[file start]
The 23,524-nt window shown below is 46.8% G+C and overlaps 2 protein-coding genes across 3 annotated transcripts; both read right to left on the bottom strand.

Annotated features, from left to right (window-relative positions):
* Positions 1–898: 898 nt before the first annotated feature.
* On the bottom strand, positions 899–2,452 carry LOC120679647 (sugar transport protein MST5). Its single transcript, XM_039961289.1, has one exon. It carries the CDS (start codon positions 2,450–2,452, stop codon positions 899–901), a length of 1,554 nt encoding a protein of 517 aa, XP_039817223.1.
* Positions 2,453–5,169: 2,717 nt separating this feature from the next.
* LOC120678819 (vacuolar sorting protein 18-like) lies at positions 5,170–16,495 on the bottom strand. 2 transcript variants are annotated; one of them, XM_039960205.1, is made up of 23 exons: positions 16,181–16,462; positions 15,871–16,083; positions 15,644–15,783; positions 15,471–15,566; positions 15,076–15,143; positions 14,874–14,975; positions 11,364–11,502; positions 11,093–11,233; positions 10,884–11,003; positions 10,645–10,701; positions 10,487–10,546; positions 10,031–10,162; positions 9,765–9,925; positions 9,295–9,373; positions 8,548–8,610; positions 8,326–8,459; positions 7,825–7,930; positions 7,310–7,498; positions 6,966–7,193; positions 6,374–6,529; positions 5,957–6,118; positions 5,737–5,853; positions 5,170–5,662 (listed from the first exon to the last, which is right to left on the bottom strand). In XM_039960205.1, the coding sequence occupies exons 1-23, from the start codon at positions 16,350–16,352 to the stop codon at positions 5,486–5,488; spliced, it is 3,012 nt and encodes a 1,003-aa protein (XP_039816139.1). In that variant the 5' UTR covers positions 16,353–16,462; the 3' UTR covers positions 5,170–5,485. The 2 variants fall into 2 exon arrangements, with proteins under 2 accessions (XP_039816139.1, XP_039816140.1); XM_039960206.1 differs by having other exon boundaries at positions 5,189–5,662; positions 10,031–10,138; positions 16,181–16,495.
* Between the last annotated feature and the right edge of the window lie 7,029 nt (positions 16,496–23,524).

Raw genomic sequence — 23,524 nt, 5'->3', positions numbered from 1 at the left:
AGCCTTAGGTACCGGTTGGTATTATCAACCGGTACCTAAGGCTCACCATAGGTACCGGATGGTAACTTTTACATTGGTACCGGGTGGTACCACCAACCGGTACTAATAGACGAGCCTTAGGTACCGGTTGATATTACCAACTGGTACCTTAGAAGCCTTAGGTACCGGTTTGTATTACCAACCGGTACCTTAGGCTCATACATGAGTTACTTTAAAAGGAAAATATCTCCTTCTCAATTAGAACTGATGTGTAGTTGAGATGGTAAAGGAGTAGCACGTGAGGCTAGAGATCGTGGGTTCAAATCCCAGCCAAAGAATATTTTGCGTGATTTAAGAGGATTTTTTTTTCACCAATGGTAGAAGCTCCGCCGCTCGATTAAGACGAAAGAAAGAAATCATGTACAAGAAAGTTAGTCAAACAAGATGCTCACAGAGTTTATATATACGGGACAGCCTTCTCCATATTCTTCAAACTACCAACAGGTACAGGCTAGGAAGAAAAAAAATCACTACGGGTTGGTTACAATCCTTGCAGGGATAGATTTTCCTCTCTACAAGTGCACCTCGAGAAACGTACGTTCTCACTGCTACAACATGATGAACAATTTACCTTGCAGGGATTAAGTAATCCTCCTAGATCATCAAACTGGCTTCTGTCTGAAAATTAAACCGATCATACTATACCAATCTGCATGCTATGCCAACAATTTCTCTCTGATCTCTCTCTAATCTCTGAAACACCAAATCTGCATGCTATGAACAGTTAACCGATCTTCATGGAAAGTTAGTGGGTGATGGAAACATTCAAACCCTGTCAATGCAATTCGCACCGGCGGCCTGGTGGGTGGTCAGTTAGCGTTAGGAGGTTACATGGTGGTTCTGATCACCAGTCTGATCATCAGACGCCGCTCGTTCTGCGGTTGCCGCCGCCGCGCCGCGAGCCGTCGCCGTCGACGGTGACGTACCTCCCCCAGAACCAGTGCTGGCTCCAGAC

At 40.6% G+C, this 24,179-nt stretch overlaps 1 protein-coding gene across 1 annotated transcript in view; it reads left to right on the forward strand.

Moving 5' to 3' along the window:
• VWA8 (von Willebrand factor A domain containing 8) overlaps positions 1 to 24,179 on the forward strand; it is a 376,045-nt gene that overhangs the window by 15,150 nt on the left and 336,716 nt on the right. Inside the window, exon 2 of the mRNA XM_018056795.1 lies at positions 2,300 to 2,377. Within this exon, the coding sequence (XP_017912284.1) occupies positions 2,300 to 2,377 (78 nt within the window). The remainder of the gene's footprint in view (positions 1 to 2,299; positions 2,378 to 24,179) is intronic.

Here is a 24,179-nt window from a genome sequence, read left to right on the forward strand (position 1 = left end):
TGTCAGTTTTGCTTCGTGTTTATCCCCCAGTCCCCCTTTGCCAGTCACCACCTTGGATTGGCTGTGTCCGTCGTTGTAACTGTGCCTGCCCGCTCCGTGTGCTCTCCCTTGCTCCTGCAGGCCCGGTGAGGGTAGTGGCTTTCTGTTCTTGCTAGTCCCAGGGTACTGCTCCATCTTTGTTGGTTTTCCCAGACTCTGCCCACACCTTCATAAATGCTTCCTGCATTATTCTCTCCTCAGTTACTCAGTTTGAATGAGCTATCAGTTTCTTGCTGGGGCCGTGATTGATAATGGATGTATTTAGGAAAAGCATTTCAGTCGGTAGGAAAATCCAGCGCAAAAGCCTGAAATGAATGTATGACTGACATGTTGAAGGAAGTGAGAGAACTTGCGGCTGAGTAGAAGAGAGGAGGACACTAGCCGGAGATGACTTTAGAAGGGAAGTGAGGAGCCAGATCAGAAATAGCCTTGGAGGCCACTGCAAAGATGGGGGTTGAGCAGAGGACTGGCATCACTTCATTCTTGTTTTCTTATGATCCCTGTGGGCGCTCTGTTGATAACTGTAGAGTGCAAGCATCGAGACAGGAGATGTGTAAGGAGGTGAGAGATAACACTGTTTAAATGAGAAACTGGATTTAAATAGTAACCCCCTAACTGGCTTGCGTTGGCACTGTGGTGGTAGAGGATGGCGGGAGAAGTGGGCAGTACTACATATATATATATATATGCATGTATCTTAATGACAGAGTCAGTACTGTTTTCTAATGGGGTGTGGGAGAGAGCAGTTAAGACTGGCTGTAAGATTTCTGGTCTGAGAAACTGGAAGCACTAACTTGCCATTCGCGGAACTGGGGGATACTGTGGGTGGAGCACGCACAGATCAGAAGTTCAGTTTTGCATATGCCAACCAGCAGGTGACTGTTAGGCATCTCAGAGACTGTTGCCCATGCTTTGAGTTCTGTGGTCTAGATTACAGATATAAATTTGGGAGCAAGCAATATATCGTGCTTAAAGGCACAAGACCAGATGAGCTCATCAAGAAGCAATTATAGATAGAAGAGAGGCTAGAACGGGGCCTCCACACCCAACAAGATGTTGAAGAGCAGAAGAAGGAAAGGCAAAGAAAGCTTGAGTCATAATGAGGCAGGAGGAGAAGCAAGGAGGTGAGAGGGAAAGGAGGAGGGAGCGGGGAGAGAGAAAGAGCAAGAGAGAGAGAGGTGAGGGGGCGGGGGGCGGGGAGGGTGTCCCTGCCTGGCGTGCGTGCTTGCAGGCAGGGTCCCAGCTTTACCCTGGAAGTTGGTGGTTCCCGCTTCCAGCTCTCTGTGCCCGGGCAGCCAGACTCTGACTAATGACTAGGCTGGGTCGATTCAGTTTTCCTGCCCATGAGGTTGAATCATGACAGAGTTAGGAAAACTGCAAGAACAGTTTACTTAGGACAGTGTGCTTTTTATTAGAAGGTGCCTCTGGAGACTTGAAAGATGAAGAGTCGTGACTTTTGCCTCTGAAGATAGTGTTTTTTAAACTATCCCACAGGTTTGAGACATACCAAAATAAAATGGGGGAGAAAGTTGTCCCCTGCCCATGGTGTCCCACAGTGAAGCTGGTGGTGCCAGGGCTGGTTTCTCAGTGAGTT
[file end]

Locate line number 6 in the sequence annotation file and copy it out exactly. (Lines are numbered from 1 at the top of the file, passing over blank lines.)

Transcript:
* LOC120678819 (vacuolar sorting protein 18-like) lies at positions 5,170–16,495 on the bottom strand. 2 transcript variants are annotated; one of them, XM_039960205.1, is made up of 23 exons: positions 16,181–16,462; positions 15,871–16,083; positions 15,644–15,783; positions 15,471–15,566; positions 15,076–15,143; positions 14,874–14,975; positions 11,364–11,502; positions 11,093–11,233; positions 10,884–11,003; positions 10,645–10,701; positions 10,487–10,546; positions 10,031–10,162; positions 9,765–9,925; positions 9,295–9,373; positions 8,548–8,610; positions 8,326–8,459; positions 7,825–7,930; positions 7,310–7,498; positions 6,966–7,193; positions 6,374–6,529; positions 5,957–6,118; positions 5,737–5,853; positions 5,170–5,662 (listed from the first exon to the last, which is right to left on the bottom strand). In XM_039960205.1, the coding sequence occupies exons 1-23, from the start codon at positions 16,350–16,352 to the stop codon at positions 5,486–5,488; spliced, it is 3,012 nt and encodes a 1,003-aa protein (XP_039816139.1). In that variant the 5' UTR covers positions 16,353–16,462; the 3' UTR covers positions 5,170–5,485. The 2 variants fall into 2 exon arrangements, with proteins under 2 accessions (XP_039816139.1, XP_039816140.1); XM_039960206.1 differs by having other exon boundaries at positions 5,189–5,662; positions 10,031–10,138; positions 16,181–16,495.